By the time they arrived at Luna Station, he was determined that within a month, two at the outside, he’d be on his way back to Earth, his part of the project completed. Meanwhile, he’d have to send a message to Connie demanding she get somebody else to deal with Abbot.
At Luna Station, they were loaded onto Toyota moonbuses for the twelve-hour trip out to the crash site around which Project Station had been built. Titus was in the lead bus, Abbot and Mirelle five cars behind that. With a heavy escort, they caravanned across the lunar landscape, following a well-worn track.
The scientists were all beyond misery and into dim-witted exhaustion by the time they first saw Project Station.
It was inside the new crater formed by the alien ship’s impact. Dust from that impact still orbited, interfering with the observatories’ work. The station consisted of a circle of interlocked domes clustered about the wreck. Trails worn by vehicle treads crisscrossed among the domes, some marked out by large boulders or cairns, leading off the station out over the jagged horizon.
Titus knew these were made by maintenance crews going out to work on the farflung solar collector installations that powered, via landlines, both Project Station and Luna Station. But some of them also led to the eight Arrays, the huge assemblies of antennas that would be tied into his own observatory computers, Arrays through which he’d map the sky.
The outer circle of Project Station’s domes housed power and environment plants, and, off to one side, Titus identified a motor pool park and maintenance shed. A tall, ridiculously slender antenna mast lofted high over the complex, and held reflectors and dishes for Earth or local communications.
Far off on the rim of the crater, Titus could see a field of solar collectors, most tilted toward the sun. For part of the month, the station had its own power. At "night" they were powered by landlines from the distant solar collectors, by battery, and by experimental generators.
Through the driver’s forward screen, they could all see the probe’s launch pad. The probe itself was still under cover in the huge hangar at the edge of the station, its gaping maw floodlit, dozens of suited figures around it. The probe was being designed and constructed here using every bit of knowledge that had been wrung out of the alien craft. It would be launched toward a point of Titus’s choosing, and programmed to beam a message where Titus designated.
The domes housed the labs and offices from which the scientists would continue to study the alien craft. Beneath those labs were the residences, connected by airtight underground corridors. Theoretically, only those working on the alien craft, the probe, or Maintenance had to go out into vacuum. But they had all been trained for it—just in case.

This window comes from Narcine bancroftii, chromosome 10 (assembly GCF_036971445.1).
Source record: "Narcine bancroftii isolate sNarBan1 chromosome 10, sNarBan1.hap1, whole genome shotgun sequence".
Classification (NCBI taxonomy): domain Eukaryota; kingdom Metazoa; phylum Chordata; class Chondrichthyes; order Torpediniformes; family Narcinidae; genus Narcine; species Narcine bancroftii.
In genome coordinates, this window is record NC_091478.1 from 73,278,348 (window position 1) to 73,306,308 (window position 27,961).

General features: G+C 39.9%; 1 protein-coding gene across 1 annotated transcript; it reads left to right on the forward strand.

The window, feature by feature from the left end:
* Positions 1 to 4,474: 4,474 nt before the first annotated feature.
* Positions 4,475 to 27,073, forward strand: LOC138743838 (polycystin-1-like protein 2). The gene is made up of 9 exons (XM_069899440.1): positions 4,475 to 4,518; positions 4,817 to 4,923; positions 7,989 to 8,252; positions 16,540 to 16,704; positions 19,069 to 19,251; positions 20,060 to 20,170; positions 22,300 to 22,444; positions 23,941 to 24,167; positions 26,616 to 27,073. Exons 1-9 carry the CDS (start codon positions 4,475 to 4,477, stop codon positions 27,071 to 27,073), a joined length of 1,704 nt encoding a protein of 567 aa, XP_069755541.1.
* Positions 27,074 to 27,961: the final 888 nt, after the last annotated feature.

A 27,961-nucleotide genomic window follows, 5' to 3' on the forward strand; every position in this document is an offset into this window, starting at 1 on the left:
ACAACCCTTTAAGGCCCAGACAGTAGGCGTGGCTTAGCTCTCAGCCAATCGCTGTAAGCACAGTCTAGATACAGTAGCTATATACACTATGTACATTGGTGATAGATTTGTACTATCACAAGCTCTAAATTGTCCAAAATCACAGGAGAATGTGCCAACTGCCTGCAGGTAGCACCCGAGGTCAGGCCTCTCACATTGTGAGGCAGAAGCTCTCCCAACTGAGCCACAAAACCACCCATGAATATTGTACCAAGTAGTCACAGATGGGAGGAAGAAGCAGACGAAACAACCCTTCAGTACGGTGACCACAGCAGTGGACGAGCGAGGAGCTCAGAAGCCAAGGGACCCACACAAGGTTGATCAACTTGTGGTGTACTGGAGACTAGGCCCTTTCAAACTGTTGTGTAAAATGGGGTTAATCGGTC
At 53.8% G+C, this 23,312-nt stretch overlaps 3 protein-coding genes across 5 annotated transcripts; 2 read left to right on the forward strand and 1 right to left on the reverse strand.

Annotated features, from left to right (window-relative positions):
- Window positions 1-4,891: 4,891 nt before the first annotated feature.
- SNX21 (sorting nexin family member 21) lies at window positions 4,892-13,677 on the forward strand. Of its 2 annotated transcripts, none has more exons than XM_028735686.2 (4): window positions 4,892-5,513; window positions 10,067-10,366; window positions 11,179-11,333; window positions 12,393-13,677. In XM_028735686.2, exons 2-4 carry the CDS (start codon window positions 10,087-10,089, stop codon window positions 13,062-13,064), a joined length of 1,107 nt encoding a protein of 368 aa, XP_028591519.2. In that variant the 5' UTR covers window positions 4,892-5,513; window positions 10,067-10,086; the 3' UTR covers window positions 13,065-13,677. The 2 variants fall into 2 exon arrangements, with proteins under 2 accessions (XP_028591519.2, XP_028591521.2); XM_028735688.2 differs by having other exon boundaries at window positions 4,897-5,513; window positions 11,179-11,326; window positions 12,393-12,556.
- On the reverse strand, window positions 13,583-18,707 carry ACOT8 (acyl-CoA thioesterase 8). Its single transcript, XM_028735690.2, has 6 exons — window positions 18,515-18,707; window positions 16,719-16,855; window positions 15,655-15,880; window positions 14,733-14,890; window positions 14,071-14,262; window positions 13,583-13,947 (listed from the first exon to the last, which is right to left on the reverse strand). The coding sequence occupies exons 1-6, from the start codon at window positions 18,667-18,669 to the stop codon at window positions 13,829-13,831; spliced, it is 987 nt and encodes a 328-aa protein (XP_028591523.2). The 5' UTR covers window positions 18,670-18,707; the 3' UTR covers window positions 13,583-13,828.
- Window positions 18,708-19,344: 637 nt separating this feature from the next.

"It feels like a safe place to live," remarked a man at the back of Titus’s transport.
"Safe, I don’t know," responded a woman up front, "but live, yes. It’s bigger than any campus I’ve worked on, and I’ve lived happily without going off campus for months and months at a time. They say there’s even a shopping mall."
The driver contributed a laugh. "Yes, but everything’s so overpriced you’ll only buy what you can’t live without." She steered into the motor pool parking lot where a dozen suited spacemen swarmed over their bus.
In turn, each of the carriers was attached to a dome’s lock to discharge passengers. Titus suffered stoically through the brief ceremony of welcome. He was hungry. He told himself it was more a psychological than a real physical crisis. Since he’d first rebelled against Abbot, he’d never doubted the source of his next meal. But his patience was dangerously thin by the time they were escorted in groups of six—an airlock full or an elevator full—to their assigned quarters where, presumably, their luggage would be waiting.
The trip took an unconscionable length of time, as they were given maps and their guide encouraged them to trace out their route. At each intersection, he stopped and lectured on emergency procedures. Eventually, one of the women with Titus’s group chanced to object, "We’ve learned all this in training. I’m tired and I want to get to my room!"
"And that, Doctor, is why I must repeat it. You learned it, so you think you know it. You think that being tired is a reason to make haste and take shortcuts. That’s the attitude that gets people killed out here."
From then on, the guide was more meticulous, making each of them work the controls on every emergency device they passed. The fourth time Titus was required to heft down a fire extinguisher and blow foam on the floor, he said, "You know, don’t you, that we’re so tired we’re not listening well."
"Yes, of course," agreed the guide. "That’s the point. You’ve learned this stuff, but now it’s going in on the deepest, unconscious level so you’ll react rather than think." He grinned. "It’s the principle behind an M.D.’s grueling internship. Take it from me, it works."
"You’re an M.D.?" asked Titus with interest. He had not forgotten Mihelich, the outsider like Mirelle.
The young man nodded. "We all do extra duty, especially when new groups arrive. Yours is the biggest so everyone has to work overtime getting folks settled. Yesterday, three astronomers and five engineers hauled your luggage around. The moon doesn’t know from class." He waggled a finger at Titus. "You may find yourself assigned to cook next week!"